# Resolution of the shape of a Beach by Bruun 64 & Dean 91 model

It is believed that the shore cross profile is a power law Z=Ax^n where x is distance offshore (x<100m), 0<Z<10m is water depth, averaged measurements give n=0.66 (in fact 0.03<x<1.4 see Pilkey 94, we did himself a mistake in the equation). Bruun obtained that from fits of measurements.

To establish this, Dean supposes that there is a uniform wave energy dissipation constant per unit volume D_*, and that within the breaking zone the flux of energy is steady and dissipated at a rate D_*: \displaystyle D_*= \frac{1}{h}\frac{d}{dx}(E C_g) where E and C_g are the energy density and group velocity. The waves come from the right to the left, we suppose that the mean sea level defines level 0, as E \propto Z^2 and C_g \propto \sqrt{Z}, hence the equation without dimension is : \displaystyle \frac{d}{dx}(Z^{5/2})= Z we solve it with a relaxation as: \displaystyle \frac{\partial}{\partial x}Z + \frac{\partial}{\partial x}(Z^{5/2})= Z the method is similar to http://basilisk.fr/sandbox/M1EMN/BASIC/advecte1.c which explains the notions of advection, testing the flux, coded with Basilisk (see the end, maybe $Z^2$ is better).

Starting by a slope and a flat bottom, we wil compute evolution to the steady power law
set xlabel "x"
set ylabel "depth"
set arrow from 3,-(3.*3./5)**(2./3) to 3,0
set label "depth -Z(x)" at  3.5,-1
set key left bottom
p[0:10][]  -0.25*(x<1? x:1) t'initial', -(3*x/5)**(2./3) t'expected' w l  linec 3 

Note that here Z is positive, in regular Shallow Water configuration we use z_b which is -Z, as here \eta=0.

## Code

mandatory declarations:

#include "grid/cartesian1D.h"
#include "run.h"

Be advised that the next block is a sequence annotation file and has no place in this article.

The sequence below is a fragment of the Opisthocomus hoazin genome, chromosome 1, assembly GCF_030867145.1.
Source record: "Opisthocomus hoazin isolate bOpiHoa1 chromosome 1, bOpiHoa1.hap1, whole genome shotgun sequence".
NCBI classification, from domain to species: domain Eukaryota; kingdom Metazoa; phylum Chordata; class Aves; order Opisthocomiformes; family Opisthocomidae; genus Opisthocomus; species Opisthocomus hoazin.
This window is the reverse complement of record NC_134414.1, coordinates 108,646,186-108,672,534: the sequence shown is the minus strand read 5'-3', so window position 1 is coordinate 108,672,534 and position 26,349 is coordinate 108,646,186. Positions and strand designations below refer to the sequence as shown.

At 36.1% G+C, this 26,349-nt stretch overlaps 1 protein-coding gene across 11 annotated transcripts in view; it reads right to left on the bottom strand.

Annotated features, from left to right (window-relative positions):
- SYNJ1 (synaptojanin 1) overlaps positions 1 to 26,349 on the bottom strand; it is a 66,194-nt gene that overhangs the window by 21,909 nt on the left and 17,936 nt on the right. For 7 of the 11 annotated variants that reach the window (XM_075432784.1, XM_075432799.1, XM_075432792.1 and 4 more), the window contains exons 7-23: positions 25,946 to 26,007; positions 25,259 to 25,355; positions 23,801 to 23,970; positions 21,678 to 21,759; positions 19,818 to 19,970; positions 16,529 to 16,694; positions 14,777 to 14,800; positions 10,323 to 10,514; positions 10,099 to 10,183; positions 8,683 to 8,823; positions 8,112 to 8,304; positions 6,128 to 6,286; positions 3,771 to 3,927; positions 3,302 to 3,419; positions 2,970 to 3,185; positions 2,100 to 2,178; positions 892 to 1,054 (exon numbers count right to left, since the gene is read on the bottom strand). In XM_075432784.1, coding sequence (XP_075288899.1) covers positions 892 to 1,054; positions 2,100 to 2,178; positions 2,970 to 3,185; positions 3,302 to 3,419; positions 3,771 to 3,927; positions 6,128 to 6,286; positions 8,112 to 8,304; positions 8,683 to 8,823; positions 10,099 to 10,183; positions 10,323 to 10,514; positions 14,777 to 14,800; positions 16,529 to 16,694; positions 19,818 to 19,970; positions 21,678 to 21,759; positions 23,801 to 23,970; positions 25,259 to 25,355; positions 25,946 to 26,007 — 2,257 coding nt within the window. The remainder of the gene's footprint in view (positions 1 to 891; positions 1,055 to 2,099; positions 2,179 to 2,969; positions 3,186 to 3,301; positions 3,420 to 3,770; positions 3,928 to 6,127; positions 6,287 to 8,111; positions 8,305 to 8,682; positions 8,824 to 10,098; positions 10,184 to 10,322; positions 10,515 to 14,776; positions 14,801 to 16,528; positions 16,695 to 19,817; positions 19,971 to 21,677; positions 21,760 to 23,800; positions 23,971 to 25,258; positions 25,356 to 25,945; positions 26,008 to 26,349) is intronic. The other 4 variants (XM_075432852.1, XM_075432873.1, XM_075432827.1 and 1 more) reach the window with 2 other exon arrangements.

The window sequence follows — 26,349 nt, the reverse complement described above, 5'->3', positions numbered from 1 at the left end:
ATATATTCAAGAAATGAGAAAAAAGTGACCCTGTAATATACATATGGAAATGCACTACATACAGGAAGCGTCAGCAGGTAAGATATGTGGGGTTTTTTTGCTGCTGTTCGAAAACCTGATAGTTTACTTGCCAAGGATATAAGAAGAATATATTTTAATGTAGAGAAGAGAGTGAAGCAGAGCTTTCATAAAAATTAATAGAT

definition of the field Z, the flux F, Boundary conditions

scalar Z[];
scalar F[];

Z[left] = dirichlet(0);
Z[right] = dirichlet(5);;

double m=5./2;  // change for tests, m=1 advection, m=2 Burgers
double flux(double z)
{
return pow(fabs(z),m);
}
double celerity(double z)
{
return fmin(m*pow(fabs(z),m-1.),10000);
}

Main with definition of parameters, note that time step is small

int main() {
L0 = 10.;
X0 = 0;
N = 256;
DT = (L0/N)/16/4;
run();
}

initial elevation: a “slope and a flat bottom”

event init (t = 0) {
foreach(){
Z[] = .25*fmin(x,1);
}
boundary ({Z});
}

begin the time loop, print data, in practice a max time of 5 is enough.

event printdata (t += .5; t <=5)
{
foreach()
fprintf (stdout, "%g %g %g  \n", x, Z[], t);
fprintf (stdout, "\n\n");
}

integration step, at each time step

event integration (i++) {
double dt = DT;
double cDelta;

finding the good next time step

  dt = dtnext(dt);

the algorithm is based on a split in time, the flux and the source term.

  foreach()
{
cDelta = (celerity(Z[])+celerity(Z[-1]))/2.;
F[] = (flux(Z[])+flux(Z[-1]))/2.  - cDelta *(Z[]-Z[-1])/2;
}
boundary ({F});

split: explicit step update \displaystyle Z_i^{n+1}=Z_i^{n} -{\Delta t} \dfrac{F(Z_{i+1})-F(Z_{i})}{\Delta x}

  foreach()
Z[] +=  - dt* ( F[1] - F[] )/Delta;
boundary ({Z});

split: implicit resolution of \dfrac{\partial Z}{\partial t} = Z : \displaystyle Z_i^{n+1}=Z_i^{n} +{\Delta t} Z_i^{n+1}

  foreach()
Z[] = Z[]/(1 - 1.0 * dt); //Z[]*(1 + 1.0 * dt);

Boundary condition

  boundary ({Z});
}

## Run

Then compile and run:

qcc  -g -O2 -DTRASH=1 -Wall  bruundean.c -o bruundean ;./bruundean > out

## Results

The analytical solution solves the equilibrium flux/dissipation \displaystyle dZ(x)^{m}/dx = Z so that Z=(\frac{(m-1)}{m} x)^{\frac{1}{m-1}} with m=5/3, so that we obtain Z(x)= (3 x/5)^{2/3} the Bruun’s solution.

Note that there is obviously a problem of B.C. at the right:

 set xlabel "x"
set ylabel "-Z"
set key left bottom
p[:][-3.5:0]'out' u ($1):(-$2)t'num'w l,-(3*x/5)**(2./3) t'exact' w l linec 3 

which is -Z(x,t) plotted here for t=0 .5 1 1.5 2 …

time evolution with splot:
 set xlabel "x"
set ylabel "t"
set zlabel "Z"
sp [:][:][0:5]'out' u 1:3:2 w l,(3*(x)/5)**(2./3) t'exact' w l    

## Exercise

Solve now with \partial_t Z^2 instead of \partial_t Z, to have an energy like equation in Z^2

\displaystyle \frac{\partial}{\partial x}Z^2 + \frac{\partial}{\partial x}(Z^{5/2})= Z

which is as well, m=5/2

\displaystyle \frac{\partial}{\partial x}Z + \frac{\partial}{\partial x}(\frac{m}{2 (m-1)}Z^{m-1})= \frac{1}{2}

## Bibliography

• Lagrée P-Y “Equations de Saint Venant et application, Ecoulements en milieux naturels” Cours MSF12, M1 UPMC

• Robert G. Dean “Equilibrium Beach Profiles: Characteristics and Applications” Journal of Coastal Research, Vol. 7, No. 1, 1991

• O. Pilkey, Jr. “Mathematical Modeling of Beach Behavior Doesn’t Work”